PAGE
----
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Animated map tracks every TTC vehicle

Posted by Derek Flack / May 9, 2014

animated TTC map TorontoEver since the TTC added GPS technology to its surface vehicles, commuter life has gotten considerably better. Most transit apps will provide both an up to the second ETA on your next bus or streetcar as well as an animated map that plots out the location of these vehicles. No more waiting at the bus stop in vain for 20 minutes. That said, mobile apps don't do much when you want to get a sense of the big picture (because why would they?). That's what makes this TRAVIC map interesting -- at least for us urban nerds.

"This tracker provides movement visualization of transit data published by transit agencies and operators from all over the world," reads a description on the website. "The movements are mostly based on static schedule data. Whenever real-time data is available it is also included in the visualization."

Watching the map for a bit (an activity that is strangely calming), it seems like it currently relies on the former rather than the latter, which means you wouldn't want to use it to determine when your next vehicle is set to arrive. Where it holds interest is in showing the sheer number of vehicles in the network at any one given time. TTC bashing is one of our favourite collective exercises as Torontonians, but a map like this gives a good sense of the complexity that defines the transit system.

Oh, and if it looks like the dots aren't moving, just zoom in.



Neato / May 9, 2014 at 02:49 pm
Long Branch Mike / May 9, 2014 at 03:04 pm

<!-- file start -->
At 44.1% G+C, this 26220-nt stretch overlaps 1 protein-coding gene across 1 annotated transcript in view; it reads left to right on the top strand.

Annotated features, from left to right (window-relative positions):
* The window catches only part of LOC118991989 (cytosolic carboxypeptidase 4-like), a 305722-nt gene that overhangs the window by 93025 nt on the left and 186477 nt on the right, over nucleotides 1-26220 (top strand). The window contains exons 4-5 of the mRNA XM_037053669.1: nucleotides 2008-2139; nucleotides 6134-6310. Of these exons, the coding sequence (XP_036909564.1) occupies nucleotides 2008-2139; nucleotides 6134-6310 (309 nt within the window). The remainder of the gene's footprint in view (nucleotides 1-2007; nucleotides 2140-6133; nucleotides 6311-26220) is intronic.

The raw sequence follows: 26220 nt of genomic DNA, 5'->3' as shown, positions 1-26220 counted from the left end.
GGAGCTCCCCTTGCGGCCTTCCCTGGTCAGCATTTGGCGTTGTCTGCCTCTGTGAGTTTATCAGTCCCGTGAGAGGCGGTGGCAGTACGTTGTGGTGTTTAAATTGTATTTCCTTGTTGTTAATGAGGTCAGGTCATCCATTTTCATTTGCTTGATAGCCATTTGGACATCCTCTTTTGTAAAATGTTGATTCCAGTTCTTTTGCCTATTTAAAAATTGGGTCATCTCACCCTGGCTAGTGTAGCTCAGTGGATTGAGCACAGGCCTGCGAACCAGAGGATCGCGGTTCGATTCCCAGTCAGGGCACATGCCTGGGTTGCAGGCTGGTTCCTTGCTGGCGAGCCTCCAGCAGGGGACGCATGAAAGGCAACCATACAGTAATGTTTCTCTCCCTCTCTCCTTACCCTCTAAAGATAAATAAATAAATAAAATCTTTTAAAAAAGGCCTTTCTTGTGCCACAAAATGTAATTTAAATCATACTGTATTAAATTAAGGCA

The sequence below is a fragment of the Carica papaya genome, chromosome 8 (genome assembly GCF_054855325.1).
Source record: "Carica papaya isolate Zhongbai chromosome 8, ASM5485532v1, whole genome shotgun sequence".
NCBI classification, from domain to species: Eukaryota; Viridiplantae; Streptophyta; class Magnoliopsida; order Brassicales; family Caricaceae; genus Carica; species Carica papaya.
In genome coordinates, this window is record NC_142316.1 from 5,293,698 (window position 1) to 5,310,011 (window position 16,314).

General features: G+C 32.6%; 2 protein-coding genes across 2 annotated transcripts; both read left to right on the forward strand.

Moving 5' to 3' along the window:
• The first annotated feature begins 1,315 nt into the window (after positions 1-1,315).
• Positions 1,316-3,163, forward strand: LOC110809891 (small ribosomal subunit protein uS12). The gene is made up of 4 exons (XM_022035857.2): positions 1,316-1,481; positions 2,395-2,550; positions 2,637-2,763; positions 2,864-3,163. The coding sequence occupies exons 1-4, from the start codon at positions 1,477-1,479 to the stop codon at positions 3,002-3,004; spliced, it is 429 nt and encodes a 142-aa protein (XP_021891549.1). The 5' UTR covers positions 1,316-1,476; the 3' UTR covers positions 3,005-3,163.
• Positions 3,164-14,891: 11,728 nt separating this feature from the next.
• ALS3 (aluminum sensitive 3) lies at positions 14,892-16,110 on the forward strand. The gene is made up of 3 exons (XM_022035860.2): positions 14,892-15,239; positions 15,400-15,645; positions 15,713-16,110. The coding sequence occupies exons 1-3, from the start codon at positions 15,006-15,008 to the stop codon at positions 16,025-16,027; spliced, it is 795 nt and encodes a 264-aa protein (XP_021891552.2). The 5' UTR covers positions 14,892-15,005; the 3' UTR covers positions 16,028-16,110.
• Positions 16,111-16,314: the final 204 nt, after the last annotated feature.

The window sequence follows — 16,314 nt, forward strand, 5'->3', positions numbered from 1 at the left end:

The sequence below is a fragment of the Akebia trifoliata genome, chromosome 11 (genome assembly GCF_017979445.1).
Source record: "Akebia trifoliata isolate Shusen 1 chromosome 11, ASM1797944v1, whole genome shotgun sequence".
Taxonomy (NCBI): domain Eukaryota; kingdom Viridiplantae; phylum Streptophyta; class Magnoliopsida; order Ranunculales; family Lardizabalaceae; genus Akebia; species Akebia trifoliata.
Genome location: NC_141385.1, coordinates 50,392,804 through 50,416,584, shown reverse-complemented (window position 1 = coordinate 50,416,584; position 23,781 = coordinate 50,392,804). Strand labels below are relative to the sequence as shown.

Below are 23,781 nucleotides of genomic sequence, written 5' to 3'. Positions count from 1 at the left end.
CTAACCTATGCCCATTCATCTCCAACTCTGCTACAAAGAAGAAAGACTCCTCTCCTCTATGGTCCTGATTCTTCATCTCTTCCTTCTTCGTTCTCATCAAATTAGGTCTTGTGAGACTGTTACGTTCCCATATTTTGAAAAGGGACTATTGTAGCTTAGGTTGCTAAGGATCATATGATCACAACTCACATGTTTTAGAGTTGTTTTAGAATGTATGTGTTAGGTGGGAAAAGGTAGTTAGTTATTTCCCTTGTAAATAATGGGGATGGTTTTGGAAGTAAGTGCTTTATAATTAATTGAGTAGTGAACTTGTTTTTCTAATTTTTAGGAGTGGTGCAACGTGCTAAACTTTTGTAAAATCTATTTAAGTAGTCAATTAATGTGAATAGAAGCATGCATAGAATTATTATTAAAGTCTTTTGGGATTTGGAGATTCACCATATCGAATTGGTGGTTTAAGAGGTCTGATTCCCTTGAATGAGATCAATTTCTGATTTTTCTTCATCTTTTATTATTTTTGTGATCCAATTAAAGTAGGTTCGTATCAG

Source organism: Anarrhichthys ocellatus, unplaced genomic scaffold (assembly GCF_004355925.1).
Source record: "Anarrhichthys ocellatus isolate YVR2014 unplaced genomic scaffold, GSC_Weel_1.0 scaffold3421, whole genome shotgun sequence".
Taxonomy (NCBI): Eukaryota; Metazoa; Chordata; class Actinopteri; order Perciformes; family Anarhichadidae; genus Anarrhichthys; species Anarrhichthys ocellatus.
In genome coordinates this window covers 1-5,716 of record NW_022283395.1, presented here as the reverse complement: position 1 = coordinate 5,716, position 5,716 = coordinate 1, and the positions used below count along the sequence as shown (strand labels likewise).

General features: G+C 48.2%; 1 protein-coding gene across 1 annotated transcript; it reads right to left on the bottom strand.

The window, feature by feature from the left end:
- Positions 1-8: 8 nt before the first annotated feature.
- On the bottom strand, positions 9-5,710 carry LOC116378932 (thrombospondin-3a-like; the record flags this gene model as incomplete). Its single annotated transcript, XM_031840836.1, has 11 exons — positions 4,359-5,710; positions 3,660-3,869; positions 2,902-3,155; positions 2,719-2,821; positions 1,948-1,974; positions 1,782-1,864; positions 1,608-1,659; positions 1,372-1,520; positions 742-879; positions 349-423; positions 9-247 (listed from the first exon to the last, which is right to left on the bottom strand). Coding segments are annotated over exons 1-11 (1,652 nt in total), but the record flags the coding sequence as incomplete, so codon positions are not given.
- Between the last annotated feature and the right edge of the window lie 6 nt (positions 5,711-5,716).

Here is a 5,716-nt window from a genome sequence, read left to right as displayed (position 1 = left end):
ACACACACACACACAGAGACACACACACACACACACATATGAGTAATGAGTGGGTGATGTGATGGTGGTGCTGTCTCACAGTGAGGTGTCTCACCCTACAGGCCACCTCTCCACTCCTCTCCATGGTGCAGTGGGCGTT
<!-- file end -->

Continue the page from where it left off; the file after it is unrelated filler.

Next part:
Very cool. Like watching bugs inch along.

It should have arrows though, so you can tell instantly which way each streetcar's going, in case they are stopped at a light.
NeatO / May 9, 2014 at 03:31 pm
That is so, so cool! I did not know that the Scarb RT only has 5 trains. Very interesting and handy!
matt / May 9, 2014 at 04:11 pm
So if anyone can see this, why do the supervisors do such a bad job of short turning when they shouldn't or not cracking down on 2, 3, 4 vehicles leaving the station/terminal at once, bunching up from the get go?OOh , that's right, unionism. Drivers hide behind the union and management is powerless to do anything as long as the MINIMUM acceptable standard is done ( or for long enough to get the bad conduct off their records). Disgusting. No wonder our city has such a bad transit system. Show me a party willing to do away with the unions and I'll vote for them. The O.H.S.A made unions obsolete but they are still around, strong arming and bullying companies the same way they claim they are against. Well I guess they are against it if someone is doing it to them.
Trin / May 9, 2014 at 04:16 pm
"This tracker provides movement visualization of transit data published by transit agencies and operators from all over the world. The movements are mostly based on static schedule data. Whenever real-time data is available it is also included in the visualization."

Scrolling out, it reads--
Provider: TTC
Realtime: no

Kim / May 9, 2014 at 04:21 pm
Cool, except there must be some averaging going on there, since the vehicles don't actually stop at the stations - just roll right through.